PJD within the party landscape
PJD was born in the incubator of the Makhzen and in its essence is a continuity of the credo of its founder and mentor of its cadres: Dr. El Khatib. This latter, a staunch defender of the monarchy, is referred to, in the party literature, as the President-Founder, and the party cadres remain faithful to his vision. Benkirane’s visit to his widow only one day after the historic victory of the party and his appointment as head of the government should be understood within this framework. A visit whose symbolic purport is the loyalty of the party to the mission of its founder who blazed the path for its members to enter the legal political action after the Interior Ministry denied them the authorization to establish a political party with an Islamic ideology. In the lead up to 1997 Benkirane and “his brothers” joined the Democratic and Constitutional Popular Movement (established by El Khatib in 1967) and went through a process of gradual political integration. It is very telling, when the newly appointed Prime Minister was asked about the nature of his party’s alliance with the administrative party, the Popular Movement, that he resorted to Dr. El Khatib and Mahjoubi Aherdane common history to justify such an enterprise.
Dr El Khatib and Mahjoubi Aherdane are famous for their close ties with the palace in spite of their fallout after the declaration of the state of exception in 1965 and the secession of El Khatib and the formation of the Democratic and Constitutional Popular Movement (1967) that became PJD in 1996. The pair was also instrumental in the FIDEC (Front for the Defense of Constitutional Institutions) whose contribution was undeniable in derailing the democratic path in Morocco after thwarting the progressive experience of Abdallah Ibrahim’s government. Yet, they played a major role in foiling the attempts of the Independence Party to establish a one party regime in Morocco. Therefore, PJD is not a scary party as some try to portray it. It is faithful to the legacy of its founder. It has never questioned the so-called national constants and its religious ideology overlaps totally with the religious thought of the Makhzen. Moreover, when Ahmed Rissouni made his uncomfortable declarations about the institution of the Commander of the Faithful, his was forced to resign from the party’s newspaper and also from leading its religious wing Unicity and Reform (Attawhīd wa el islāḥ).
Politically, the party reduces problems of Morocco and Moroccans to corruption, rent-seeking and poverty. Issues that do not really pose any threat to the interests of the monarchy and its allies whose biggest fear is genuine political reforms. Moreover, this socio-economic discourse is a double edged sword that carries in within its folds the genes of self-assassination if the party fails to deliver on its promises. The recent (1998-2002) experience of USFP (the Socialist Union of Popular Forces) and its continued setbacks since 2002 are a very good case in point. It went from a very redoubtable player in the Moroccan political arena to joining the chorus of administrative parties whose leadership does anything and everything to lure notables to win seats in parliament, forgetting the progressive ideology that has always shaped its sociopolitical identity and distinguished it as a party of the popular masses in contradiction to the administrative parties whose backbone is made of urban and rural notables.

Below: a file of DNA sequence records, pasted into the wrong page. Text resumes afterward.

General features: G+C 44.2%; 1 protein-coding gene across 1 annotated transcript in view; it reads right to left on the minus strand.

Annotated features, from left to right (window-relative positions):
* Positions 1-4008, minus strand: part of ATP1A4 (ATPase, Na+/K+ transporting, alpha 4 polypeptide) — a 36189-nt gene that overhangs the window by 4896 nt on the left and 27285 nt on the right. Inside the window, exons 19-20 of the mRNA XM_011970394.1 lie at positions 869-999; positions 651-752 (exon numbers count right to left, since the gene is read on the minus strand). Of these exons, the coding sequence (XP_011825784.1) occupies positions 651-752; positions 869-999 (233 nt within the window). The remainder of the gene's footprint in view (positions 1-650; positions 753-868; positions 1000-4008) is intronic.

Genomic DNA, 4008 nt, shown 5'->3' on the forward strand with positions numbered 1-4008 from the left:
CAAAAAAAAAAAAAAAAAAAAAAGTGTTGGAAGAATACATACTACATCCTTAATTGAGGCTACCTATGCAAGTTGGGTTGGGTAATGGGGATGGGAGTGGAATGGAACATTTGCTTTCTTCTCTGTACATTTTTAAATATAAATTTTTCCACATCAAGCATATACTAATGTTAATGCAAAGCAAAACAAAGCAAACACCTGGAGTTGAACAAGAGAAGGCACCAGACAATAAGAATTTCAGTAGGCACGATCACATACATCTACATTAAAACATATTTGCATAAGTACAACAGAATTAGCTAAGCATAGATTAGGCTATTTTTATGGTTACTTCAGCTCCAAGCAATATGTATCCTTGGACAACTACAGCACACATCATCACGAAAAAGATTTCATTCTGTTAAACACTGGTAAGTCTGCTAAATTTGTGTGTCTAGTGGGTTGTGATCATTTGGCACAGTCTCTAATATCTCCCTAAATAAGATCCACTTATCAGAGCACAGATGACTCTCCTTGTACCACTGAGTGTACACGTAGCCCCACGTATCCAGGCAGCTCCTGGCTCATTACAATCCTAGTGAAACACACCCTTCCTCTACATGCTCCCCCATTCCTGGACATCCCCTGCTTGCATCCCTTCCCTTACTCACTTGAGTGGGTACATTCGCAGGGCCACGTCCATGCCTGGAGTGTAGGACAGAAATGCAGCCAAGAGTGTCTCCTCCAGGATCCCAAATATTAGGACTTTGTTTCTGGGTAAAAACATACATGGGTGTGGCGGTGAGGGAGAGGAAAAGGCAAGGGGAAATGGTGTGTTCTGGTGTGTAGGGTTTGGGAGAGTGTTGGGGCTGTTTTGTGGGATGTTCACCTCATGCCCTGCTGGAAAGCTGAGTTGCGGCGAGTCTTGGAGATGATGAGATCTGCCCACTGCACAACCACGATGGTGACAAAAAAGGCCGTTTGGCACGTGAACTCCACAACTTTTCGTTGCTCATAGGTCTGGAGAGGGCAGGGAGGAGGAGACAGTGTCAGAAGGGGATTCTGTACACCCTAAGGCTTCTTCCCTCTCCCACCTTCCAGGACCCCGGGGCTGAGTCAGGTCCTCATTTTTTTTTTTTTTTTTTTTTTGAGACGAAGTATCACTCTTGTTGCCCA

Many fear a backlash against acquisitions of the Moroccans after this victory. This is a misplaced fear for many reasons. Everything that was said about the ability of PJD to change the rules of the political game is not accurate and is not based on a sound understanding of the long established mechanisms of power in the country where the monarchy plays a major role. The religious field is the province of the Commander of the Faithful by the force of the constitution, and PJD cannot use it to push legislation or curtail individual freedoms as some fear. The size of its victory should not be exaggerated either, it is a victory within continuity that will not effectuate any radical break with the patterns of political behavior prevailing in the country. If a comparison is necessary, the Leftist parties especially the Unified Socialist Left, the Democratic Nahj (Path) and the Democratic Socialist Vanguard Party, thanks to their vitality, strong and operational ideology, can cause more discomfort to the regime than their PJD counterparts. Marginalizing them if they won elections, would be very costly to the image of the regime because of their universal political discourse and their embrace of the culture of human rights and conventional democratic standards, while the Islamists’ discourse is mired in locality and falls short of becoming universal, at least for now. Moreover, Moroccans do not want to see the political models prevalent in the Gulf reproduced in their country in addition the existence of disdain of any sort of “clericalism”.
The alliances of the “Bearded Government”
As noted in the preceding paragraphs, the victory of PJD in the elections of November 25th by winning a quarter of the seats in the Moroccan parliament, and the appointment of its secretary general as prime minister is not in itself an achievement. The latter is facing a myriad of economic, social and political challenges that should not be lost sight of in the midst of the celebration of the electoral process leading to this victory. The debate should focus on the availability of political circumstances, subjective and objective, that will help the “New Comer” to rule and exercise power in an atmosphere conducive to implementing the “political platform” on the basis of which the Moroccan electorate awarded it the 25% of the seats in parliament. “Building new Morocco … Morocco of freedom, dignity, development and justice” was the motto of the party during the campaign. If we may allow ourselves to paraphrase it, the new Morocco should be democratic, transparent, legally and socially just and a place where human dignity is respected.